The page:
Syrup is straight from the tree at Brookside Nature Center
By Moira E. McLaughlin
Friday, Feb. 17, 2012
Long before Splenda, saccharin and high fructose corn syrup, there was another kind of sweetener, something simple and natural, if a little time intensive to make: maple syrup.
"In the days before the pioneers got here, this was the way Native Americans sweetened their food," says Jenny Aley, the park naturalist at Brookside Nature Center in Wheaton.
Red maples are native and common to the D.C. area, and many grow in Wheaton Regional Park. Sugar maples are less common but also grow in the park. Both trees produce sap for syrup. That's why for about 40 years, Brookside Nature Center has been reenacting the art of making maple syrup at the annual Maple Sugar Festival. Last year about 1,500 people visited the center for the day-long event, wandering among the trees to different stations and learning how maple syrup is made. Most people stay for about two hours.
"Everybody seems to be really enthralled with what we do," says Rick Allison, who has been volunteering at the festival for about 15 years with his wife, Nancy. From toddlers to senior citizens, he says, there's not just one target audience. It's a family affair.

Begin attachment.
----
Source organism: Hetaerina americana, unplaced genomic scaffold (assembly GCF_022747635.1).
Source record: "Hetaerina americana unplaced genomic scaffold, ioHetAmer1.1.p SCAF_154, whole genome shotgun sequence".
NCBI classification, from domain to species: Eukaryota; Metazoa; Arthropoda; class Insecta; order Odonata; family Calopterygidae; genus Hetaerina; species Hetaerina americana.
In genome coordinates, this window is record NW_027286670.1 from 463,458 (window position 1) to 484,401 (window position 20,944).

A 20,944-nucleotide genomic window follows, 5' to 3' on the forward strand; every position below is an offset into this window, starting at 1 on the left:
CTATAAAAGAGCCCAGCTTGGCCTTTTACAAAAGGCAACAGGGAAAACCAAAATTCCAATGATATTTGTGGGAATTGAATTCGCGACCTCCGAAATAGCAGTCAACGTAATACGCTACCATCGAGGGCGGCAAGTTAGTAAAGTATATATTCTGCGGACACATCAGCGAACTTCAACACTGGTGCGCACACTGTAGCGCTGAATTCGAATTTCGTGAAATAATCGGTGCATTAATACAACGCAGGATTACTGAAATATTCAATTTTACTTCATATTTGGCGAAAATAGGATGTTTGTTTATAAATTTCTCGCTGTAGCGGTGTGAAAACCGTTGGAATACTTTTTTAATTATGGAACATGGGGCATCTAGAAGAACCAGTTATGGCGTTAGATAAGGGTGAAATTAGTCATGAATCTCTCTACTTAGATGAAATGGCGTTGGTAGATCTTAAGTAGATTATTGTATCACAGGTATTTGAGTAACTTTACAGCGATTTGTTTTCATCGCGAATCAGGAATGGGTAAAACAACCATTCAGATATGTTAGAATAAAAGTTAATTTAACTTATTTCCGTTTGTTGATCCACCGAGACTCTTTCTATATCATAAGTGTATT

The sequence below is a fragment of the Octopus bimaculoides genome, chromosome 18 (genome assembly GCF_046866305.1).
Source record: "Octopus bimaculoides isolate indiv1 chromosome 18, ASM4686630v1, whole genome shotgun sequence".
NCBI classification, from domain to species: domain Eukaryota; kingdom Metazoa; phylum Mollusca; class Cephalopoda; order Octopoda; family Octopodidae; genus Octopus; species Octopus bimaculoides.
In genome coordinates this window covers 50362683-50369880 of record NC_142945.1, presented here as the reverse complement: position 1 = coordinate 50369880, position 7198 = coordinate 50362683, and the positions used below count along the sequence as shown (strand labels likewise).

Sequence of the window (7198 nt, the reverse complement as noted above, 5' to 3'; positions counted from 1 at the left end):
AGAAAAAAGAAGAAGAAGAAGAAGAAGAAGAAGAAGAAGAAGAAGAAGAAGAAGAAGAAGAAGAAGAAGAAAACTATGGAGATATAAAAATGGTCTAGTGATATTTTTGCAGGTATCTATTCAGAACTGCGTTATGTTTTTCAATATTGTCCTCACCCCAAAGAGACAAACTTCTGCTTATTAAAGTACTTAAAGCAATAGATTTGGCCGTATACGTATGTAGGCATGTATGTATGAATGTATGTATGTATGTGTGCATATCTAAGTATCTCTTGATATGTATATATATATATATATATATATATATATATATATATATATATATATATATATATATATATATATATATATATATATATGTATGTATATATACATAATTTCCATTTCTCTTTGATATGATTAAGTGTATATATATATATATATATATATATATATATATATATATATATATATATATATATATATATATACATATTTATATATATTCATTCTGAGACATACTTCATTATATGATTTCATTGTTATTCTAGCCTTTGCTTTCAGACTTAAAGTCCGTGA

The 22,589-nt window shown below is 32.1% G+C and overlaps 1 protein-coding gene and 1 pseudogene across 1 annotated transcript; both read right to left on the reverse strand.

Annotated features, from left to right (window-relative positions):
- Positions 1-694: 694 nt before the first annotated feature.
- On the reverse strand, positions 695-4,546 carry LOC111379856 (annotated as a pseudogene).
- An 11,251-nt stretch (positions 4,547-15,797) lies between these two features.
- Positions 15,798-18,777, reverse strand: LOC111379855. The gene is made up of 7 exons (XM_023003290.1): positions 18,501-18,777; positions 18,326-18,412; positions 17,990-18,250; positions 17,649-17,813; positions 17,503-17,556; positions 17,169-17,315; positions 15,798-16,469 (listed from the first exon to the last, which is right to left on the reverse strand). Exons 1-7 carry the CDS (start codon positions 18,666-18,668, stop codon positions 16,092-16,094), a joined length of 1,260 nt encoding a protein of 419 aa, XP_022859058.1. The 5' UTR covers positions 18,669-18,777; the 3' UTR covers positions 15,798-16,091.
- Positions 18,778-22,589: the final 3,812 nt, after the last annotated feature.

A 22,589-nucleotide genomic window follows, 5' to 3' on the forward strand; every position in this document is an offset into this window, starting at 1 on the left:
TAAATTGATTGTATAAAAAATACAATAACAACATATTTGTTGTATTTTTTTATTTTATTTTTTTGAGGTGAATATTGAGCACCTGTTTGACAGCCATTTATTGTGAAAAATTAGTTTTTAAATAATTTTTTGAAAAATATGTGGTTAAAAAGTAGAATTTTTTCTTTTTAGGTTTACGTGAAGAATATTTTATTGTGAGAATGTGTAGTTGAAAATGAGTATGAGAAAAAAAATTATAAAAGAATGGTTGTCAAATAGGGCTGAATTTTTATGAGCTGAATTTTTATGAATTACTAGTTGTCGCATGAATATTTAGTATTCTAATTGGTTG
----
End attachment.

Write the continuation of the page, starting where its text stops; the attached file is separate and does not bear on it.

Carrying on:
The festival, which is Feb. 26, covers about four acres in the woods but is easy to navigate and well marked. Start at the ongoing five-minute orientation in the nature center auditorium, where you will begin your maple syrup education with a brief rundown on how syrup is made, then walk outside to see some tapped maple trees. This year, naturalists at the park will drill two-inch holes into six maple trees. This is called tapping. The holes are filled with spouts, and buckets to catch the dripping sap hang from the spouts.
At another station, sap will be boiled over a campfire, and a volunteer will talk about why the sap must boil for at least eight hours so all the water evaporates. You'll learn that it takes 60 gallons of sap from a red maple to make one gallon of syrup, and 40 gallons of sap from a sugar maple to make one gallon of syrup.
People will also be able to try a little syrup made at last year's festival. You can put it on a silver dollar pancake that is provided or lick it off a popsicle stick. New this year: syrup on shaved ice.
The day also includes crafts in the auditorium, and Aley says that kids and adults alike seem to have fun making maple tree headbands and wearing them throughout the day. This year, a flutist will play at the festival, adding musical flavor to the scene.
The goal of the day, says Julie Super, Montgomery County Parks spokesperson, is to combine cultural history with natural history.
It's also, of course, about having some sweet and all-natural fun.